Benguet hydropower operator heeds NCIP order, shuts plants | Inquirer News

Benguet hydropower operator heeds NCIP order, shuts plants

SHUTDOWN A team from the local government of Bakun, Benguet, serves on Wednesday a closure order, issued by the National Commission on Indigenous Peoples, on the hydroelectric plants operated by Hedcor Inc. —KIMBERLIE QUITASOL

BAKUN, BENGUET—The operator of the three hydropower plants here on Wednesday shut down its facilities after local officials enforced a cease-and-desist order (CDO) issued by the National Commission on Indigenous Peoples (NCIP) against the company.

Hedcor Inc., a subsidiary of the Aboitiz group, was forced to heed the order after almost three hours of negotiations with Mayor Bill Raymundo and NCIP officials.


The plants should have stopped operations on June 27 but Hedcor continued running the facilities, insisting that it was directed by the Department of Energy (DOE) to keep the plants operational considering the low supply in the Luzon power grid.


“How can the DOE’s letter supersede NCIP’s CDO that is based on the Ipra (Indigenous Peoples Rights Act)?” Raymundo told the Inquirer.

In a June 22 order, Marlon Bosantog, NCIP director in the Cordillera, directed Hedcor “to wind up and install safety protocols” in its three plants.
Bosantog gave Hedcor only five days to cease operation upon receipt of the CDO.

He said the closure order would remain in effect until the company could obtain a certification precondition (CP) from Bakun’s indigenous communities.

The CP is a certificate that the NCIP issues to attest that an indigenous community has given its free prior and informed consent (FPIC) to any company to use any part or portion of their ancestral domain.

On June 29, the company said it received a letter dated June 25, through which the DOE “advised Hedcor to continue operating” its FLS Hydro, Lon-oy Hydro and Lower Labay Hydro Plants. These facilities, put up in the villages of Poblacion and Sinacbat in 1991, account for a total of 12.4 megawatts of power generating capacity.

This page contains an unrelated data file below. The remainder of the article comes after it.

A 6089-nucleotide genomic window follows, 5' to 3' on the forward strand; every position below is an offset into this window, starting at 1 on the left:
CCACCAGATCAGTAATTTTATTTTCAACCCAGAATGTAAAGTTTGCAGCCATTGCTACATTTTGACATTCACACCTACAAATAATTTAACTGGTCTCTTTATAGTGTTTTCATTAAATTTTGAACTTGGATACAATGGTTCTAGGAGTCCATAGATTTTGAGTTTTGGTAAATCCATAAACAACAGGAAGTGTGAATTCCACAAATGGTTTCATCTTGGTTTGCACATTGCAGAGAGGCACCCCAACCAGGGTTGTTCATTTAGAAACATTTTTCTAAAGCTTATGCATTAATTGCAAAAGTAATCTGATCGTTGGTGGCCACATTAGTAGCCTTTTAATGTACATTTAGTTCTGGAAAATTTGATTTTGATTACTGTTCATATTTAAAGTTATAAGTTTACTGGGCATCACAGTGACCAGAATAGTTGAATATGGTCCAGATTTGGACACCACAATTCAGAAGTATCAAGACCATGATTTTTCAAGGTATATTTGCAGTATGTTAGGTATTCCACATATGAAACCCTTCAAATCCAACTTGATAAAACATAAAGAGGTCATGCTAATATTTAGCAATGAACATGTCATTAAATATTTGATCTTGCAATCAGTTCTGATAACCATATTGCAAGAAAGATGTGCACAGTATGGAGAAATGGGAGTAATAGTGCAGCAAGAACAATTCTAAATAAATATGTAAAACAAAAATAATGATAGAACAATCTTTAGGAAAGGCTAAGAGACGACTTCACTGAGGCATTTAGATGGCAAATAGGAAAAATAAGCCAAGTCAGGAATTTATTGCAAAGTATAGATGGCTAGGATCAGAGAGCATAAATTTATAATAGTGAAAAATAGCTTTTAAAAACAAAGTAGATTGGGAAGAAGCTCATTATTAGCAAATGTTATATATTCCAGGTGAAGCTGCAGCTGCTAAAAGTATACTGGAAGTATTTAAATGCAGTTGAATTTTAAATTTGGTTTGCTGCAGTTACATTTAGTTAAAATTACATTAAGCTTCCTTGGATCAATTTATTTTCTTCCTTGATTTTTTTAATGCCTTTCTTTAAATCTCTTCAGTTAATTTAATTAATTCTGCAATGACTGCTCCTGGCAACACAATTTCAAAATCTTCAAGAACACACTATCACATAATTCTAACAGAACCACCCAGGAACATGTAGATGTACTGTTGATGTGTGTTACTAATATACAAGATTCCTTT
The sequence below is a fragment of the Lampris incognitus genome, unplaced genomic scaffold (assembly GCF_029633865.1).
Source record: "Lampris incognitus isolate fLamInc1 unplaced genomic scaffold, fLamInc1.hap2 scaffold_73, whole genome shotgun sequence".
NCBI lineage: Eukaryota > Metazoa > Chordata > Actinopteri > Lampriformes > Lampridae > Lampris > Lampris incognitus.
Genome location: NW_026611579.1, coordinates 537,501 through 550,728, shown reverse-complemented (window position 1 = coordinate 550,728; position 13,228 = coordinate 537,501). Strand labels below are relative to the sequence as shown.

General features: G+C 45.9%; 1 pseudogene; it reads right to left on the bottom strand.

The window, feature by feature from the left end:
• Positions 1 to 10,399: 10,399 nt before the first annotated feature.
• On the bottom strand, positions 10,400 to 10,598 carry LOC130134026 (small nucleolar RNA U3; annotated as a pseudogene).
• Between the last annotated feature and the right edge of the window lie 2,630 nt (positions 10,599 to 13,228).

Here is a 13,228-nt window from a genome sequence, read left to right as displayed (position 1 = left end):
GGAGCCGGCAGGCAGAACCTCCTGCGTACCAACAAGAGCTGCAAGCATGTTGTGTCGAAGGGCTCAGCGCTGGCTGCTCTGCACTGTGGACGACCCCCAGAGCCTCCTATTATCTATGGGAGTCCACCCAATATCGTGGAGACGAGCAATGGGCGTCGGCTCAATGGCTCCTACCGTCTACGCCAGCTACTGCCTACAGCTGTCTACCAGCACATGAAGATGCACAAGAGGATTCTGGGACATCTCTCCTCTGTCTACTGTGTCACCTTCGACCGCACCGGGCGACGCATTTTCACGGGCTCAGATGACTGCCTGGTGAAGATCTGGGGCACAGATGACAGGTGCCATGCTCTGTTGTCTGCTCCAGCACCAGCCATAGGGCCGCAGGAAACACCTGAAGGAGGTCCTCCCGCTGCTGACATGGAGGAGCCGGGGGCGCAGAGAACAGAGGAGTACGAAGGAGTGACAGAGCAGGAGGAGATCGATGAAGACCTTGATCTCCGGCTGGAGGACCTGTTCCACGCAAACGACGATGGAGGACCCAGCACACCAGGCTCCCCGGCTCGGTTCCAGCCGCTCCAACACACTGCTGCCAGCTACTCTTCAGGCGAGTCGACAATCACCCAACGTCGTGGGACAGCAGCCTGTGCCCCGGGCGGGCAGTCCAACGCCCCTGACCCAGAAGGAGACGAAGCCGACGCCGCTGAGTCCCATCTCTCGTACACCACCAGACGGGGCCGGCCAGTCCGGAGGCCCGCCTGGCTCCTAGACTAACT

According to Hedcor, the DOE invoked the agency’s mandate under the Electric Power Industry Reform Act of 2001 to ensure the quality, reliability, security and affordability of the supply of electric power “especially during this period of health pandemic.”


No IP consent

The NCIP, on June 7, issued a notice of violation to Hedcor for the continued operations of the three plants without the Bakun people’s consent.

Bosantog said Hedcor had been violating the rights of the indigenous peoples of Bakun to their ancestral domain under the Ipra. He cited a resolution of nonconsent issued by Bakun Indigenous Tribes Organizations and town elders in April that prevented Hedcor from running its hydropower plants in their ancestral land.

Bosantog said Hedcor had “no more legal justification” to continue with its operations in the town for lack CP and FPIC.

Leo Lungay, Hedcor vice president for operations and maintenance, said a standing status quo ante order issued by the Regional Trial Court in Buguias town to maintain the uninterrupted operations of the power plants was not recognized by the local government and the NCIP.

“Unless DOE expressly states in writing and confirms that their letter is … simply a reminder [and not an order], we will treat DOE’s letter as an order for Hedcor to keep operating our plants in Bakun,” Lungay said in a statement.

Noreen Vicencio, Hedcor’s vice president for corporate services, reiterated the company’s long-standing request “to engage in a reasonable dialogue” with the community, while allowing the plants to continue running.

In a statement on June 23, Vicencio said the closure of their three plants would impact the already dwindling power supply in the Luzon grid.

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“The CDO will not just affect Hedcor, but also the customers and communities we serve. At this time of a red alert situation in the Luzon grid, the continued operation of our plants is very crucial,” she said. INQ

TAGS: Benguet, NCIP, shut down

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